SYNOPSIS – Jesus was “on the way” to Jerusalem to suffer arrest, trial, his and execution – Mark 10:32-34.
Once again, the narrative of Mark stresses how Jesus was “on the way,” continuing his journey that would end in Jerusalem with his inevitable arrest, trial, and execution. This theme occurs several times in the gospel of Mark, beginning with the quotation from Isaiah by John the Baptist – “Prepare the way before the Lord.” Now, the text adds the very apt description that they were “going up to Jerusalem.” The city was approximately 1,060 meters above the Jordan River valley – (Mark 1:2-3, 2:23, 8:27).
This is the third recorded prediction of his death in Mark. In each case, it was made while Jesus and his disciples were on the way to Jerusalem, and in each instance, he referred to himself as the “Son of Man.” In this way, the gospel account links the title to the death of Christ – (Mark 8:31, 9:31).
- (Mark 10:32-34) – “Now they were on the way going up to Jerusalem, and Jesus was going before them, and they were being amazed, and those following were afraid. And again taking the twelve, he began declaring the things that were going to happen to him that, ‘Behold, we are going up to Jerusalem and the Son of Man will be handed over to the chief priests and the scribes, and they will condemn him to death, and hand him over to the Gentiles and they will mock him and spit on him and flog and kill him, and after three days he will rise up’” – (Parallel passages – Matthew 20:17-19, Luke 18:31-34).
This third prediction about his death provides more details on the upcoming events. For example, just as Jesus now predicts, the “Son of Man” will be betrayed to the “chief priests and the scribes” – (Mark 14:41-53, 14:64, 15:1).
Jesus “was going before” his disciples. He knew what lay ahead but pressed on all the same, all while also leading his disciples “on the way.” He was not led to the slaughter like a prisoner of war or a lamb. Instead, he pushed on in accord with God’s purpose. This demonstrated his grim determination to fulfill his Father’s will regardless of the consequences – He allowed nothing to prevent him from completing his mission.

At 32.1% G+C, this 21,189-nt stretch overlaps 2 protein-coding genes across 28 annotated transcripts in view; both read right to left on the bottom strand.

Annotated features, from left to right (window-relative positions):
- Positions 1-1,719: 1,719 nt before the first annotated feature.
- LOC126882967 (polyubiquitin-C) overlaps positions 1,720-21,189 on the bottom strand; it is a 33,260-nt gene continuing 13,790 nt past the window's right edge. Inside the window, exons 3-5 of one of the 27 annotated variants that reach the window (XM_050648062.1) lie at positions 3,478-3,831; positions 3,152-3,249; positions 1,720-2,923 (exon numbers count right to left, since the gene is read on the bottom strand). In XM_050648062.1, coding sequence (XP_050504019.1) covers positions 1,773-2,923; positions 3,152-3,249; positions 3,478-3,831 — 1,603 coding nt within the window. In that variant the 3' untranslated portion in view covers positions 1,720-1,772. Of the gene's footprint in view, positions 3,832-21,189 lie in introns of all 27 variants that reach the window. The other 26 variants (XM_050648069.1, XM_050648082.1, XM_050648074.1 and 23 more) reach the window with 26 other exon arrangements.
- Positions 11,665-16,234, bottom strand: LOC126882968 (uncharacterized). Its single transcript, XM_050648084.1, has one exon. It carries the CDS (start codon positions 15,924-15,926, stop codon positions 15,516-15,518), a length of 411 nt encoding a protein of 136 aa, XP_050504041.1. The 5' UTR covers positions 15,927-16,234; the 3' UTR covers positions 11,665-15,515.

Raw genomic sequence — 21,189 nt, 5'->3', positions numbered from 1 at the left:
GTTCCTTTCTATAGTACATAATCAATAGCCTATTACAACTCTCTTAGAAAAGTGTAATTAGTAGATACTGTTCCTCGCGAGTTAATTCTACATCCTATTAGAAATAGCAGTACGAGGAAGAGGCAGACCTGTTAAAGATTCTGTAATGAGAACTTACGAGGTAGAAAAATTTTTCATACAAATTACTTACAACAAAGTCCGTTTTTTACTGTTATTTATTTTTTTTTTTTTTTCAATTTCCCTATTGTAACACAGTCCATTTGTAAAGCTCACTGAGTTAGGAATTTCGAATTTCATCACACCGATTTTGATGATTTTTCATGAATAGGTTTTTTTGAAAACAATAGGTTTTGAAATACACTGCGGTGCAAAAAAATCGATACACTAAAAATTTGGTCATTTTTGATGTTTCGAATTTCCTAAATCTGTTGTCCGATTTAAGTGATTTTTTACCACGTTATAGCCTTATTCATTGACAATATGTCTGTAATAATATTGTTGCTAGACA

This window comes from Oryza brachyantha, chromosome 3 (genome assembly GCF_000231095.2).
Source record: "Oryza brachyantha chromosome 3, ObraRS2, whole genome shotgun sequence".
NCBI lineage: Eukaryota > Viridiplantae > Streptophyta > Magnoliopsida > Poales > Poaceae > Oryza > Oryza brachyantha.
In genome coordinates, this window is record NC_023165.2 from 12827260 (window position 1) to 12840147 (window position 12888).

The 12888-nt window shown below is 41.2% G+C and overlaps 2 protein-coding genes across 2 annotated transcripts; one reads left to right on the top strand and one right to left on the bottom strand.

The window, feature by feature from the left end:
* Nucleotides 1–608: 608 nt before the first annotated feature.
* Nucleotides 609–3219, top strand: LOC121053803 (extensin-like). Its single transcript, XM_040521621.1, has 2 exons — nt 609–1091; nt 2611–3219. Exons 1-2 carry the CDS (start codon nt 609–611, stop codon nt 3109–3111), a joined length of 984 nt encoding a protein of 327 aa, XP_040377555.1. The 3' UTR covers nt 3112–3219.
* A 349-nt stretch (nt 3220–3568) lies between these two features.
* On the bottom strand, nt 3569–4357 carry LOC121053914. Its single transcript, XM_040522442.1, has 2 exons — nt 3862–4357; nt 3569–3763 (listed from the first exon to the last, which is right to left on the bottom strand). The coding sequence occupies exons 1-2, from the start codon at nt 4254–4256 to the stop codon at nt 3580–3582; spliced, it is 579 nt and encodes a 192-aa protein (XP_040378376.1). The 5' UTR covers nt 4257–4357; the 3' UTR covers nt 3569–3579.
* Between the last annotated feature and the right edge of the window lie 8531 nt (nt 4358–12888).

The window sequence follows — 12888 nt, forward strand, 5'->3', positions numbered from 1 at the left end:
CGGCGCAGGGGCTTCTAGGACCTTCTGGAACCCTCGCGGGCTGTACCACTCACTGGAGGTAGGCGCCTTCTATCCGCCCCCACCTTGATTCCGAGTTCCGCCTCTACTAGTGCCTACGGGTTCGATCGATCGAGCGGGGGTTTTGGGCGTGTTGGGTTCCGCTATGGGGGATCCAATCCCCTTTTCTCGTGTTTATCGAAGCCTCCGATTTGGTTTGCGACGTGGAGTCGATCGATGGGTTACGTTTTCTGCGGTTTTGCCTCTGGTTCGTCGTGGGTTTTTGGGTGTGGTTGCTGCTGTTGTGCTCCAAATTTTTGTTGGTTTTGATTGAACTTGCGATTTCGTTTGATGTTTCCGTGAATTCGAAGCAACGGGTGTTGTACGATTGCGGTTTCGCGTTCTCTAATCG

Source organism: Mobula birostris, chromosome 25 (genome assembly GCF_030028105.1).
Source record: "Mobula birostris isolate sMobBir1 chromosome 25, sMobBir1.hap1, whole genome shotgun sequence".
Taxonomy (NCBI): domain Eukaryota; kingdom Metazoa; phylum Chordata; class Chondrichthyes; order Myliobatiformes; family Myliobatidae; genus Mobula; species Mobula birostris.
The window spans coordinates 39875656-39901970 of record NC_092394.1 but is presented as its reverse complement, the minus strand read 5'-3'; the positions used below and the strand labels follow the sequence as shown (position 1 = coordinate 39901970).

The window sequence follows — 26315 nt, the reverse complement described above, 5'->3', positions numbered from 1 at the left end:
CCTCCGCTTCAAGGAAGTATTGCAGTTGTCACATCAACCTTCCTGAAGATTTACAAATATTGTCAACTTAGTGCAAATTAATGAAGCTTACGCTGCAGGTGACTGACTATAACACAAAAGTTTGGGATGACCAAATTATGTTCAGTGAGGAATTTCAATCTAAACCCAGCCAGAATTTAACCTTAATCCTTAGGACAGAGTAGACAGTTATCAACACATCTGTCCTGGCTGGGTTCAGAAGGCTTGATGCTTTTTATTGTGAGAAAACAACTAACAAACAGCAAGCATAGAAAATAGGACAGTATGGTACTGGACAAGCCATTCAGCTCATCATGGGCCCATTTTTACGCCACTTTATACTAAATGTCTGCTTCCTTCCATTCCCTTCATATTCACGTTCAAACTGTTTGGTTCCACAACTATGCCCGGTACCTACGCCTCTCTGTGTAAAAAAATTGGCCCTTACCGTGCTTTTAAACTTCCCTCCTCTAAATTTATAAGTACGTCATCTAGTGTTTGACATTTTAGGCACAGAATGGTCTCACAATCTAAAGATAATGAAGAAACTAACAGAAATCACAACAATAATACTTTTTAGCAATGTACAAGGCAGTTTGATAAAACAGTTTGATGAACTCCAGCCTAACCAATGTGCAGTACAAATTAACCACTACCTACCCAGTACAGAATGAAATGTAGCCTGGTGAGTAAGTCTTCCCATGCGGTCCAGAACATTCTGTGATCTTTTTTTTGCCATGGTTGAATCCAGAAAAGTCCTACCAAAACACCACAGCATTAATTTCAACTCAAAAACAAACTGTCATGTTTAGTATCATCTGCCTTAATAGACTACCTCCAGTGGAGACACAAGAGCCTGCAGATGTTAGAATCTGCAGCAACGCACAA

The notation that those who were journeying with Jesus “were afraid” suggests they had some inkling of what lay ahead. While the disciples did not yet understand his messianic mission, Jesus had previously predicted to them his future sufferings at Jerusalem.
This pronouncement emphasizes the complicity of the religious leaders in the death of Christ. However, he was also handed over to the Gentiles. It was the representative of the Roman government who executed him although this was at the instigation of the Temple authorities. The Gentiles had shared guilt in his death. In the end, no one’s hands were clean.
The Greek verb rendered “handed over” (paradidōmi) means, “to hand over, to deliver up, to betray.” This is a theologically loaded term in the gospel of Mark. It was first used for John the Baptist when he was handed over to Herod – (Mark 1:14).
The imprisonment and execution of John were harbingers of what was in store for Jesus. Beginning with the first ‘Passion Prediction,’ this verb is used consistently in Mark for the handing over of Jesus for execution. Moreover, he used this same verb to describe how his followers would one day also be “handed over” to suffer for the gospel – (Mark 13:9-12).
As before, Jesus referred to his rising “after three days.” Mark reckoned the three days per the Jewish custom of counting even part of one day as a full day – (i.e., Friday evening, Saturday and Sunday morning).